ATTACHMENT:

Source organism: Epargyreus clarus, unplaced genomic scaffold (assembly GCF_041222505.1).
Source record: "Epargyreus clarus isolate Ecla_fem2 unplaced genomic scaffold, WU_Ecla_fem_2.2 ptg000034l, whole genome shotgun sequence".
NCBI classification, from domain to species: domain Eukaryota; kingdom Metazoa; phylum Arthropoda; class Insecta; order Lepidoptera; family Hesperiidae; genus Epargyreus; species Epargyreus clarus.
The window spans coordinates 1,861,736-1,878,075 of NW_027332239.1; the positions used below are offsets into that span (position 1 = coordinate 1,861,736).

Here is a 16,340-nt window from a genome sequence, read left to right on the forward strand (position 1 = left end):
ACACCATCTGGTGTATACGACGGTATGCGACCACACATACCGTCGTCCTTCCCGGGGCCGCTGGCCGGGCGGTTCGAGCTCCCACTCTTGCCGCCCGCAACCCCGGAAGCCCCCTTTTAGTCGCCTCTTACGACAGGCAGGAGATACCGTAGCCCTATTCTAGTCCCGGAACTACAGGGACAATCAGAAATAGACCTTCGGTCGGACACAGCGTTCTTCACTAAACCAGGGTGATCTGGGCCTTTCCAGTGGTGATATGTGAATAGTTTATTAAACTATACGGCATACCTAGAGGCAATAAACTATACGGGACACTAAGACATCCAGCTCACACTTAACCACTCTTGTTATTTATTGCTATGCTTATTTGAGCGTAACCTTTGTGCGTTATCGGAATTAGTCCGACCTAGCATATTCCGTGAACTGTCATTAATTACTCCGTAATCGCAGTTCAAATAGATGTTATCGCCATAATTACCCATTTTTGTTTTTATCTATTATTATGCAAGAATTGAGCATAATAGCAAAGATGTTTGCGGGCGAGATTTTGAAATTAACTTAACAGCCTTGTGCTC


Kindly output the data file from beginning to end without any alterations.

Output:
Source organism: Epargyreus clarus, unplaced genomic scaffold (assembly GCF_041222505.1).
Source record: "Epargyreus clarus isolate Ecla_fem2 unplaced genomic scaffold, WU_Ecla_fem_2.2 ptg000034l, whole genome shotgun sequence".
NCBI classification, from domain to species: domain Eukaryota; kingdom Metazoa; phylum Arthropoda; class Insecta; order Lepidoptera; family Hesperiidae; genus Epargyreus; species Epargyreus clarus.
The window spans coordinates 1,861,736-1,878,075 of NW_027332239.1; the positions used below are offsets into that span (position 1 = coordinate 1,861,736).

Here is a 16,340-nt window from a genome sequence, read left to right on the forward strand (position 1 = left end):
ACACCATCTGGTGTATACGACGGTATGCGACCACACATACCGTCGTCCTTCCCGGGGCCGCTGGCCGGGCGGTTCGAGCTCCCACTCTTGCCGCCCGCAACCCCGGAAGCCCCCTTTTAGTCGCCTCTTACGACAGGCAGGAGATACCGTAGCCCTATTCTAGTCCCGGAACTACAGGGACAATCAGAAATAGACCTTCGGTCGGACACAGCGTTCTTCACTAAACCAGGGTGATCTGGGCCTTTCCAGTGGTGATATGTGAATAGTTTATTAAACTATACGGCATACCTAGAGGCAATAAACTATACGGGACACTAAGACATCCAGCTCACACTTAACCACTCTTGTTATTTATTGCTATGCTTATTTGAGCGTAACCTTTGTGCGTTATCGGAATTAGTCCGACCTAGCATATTCCGTGAACTGTCATTAATTACTCCGTAATCGCAGTTCAAATAGATGTTATCGCCATAATTACCCATTTTTGTTTTTATCTATTATTATGCAAGAATTGAGCATAATAGCAAAGATGTTTGCGGGCGAGATTTTGAAATTAACTTAACAGCCTTGTGCTC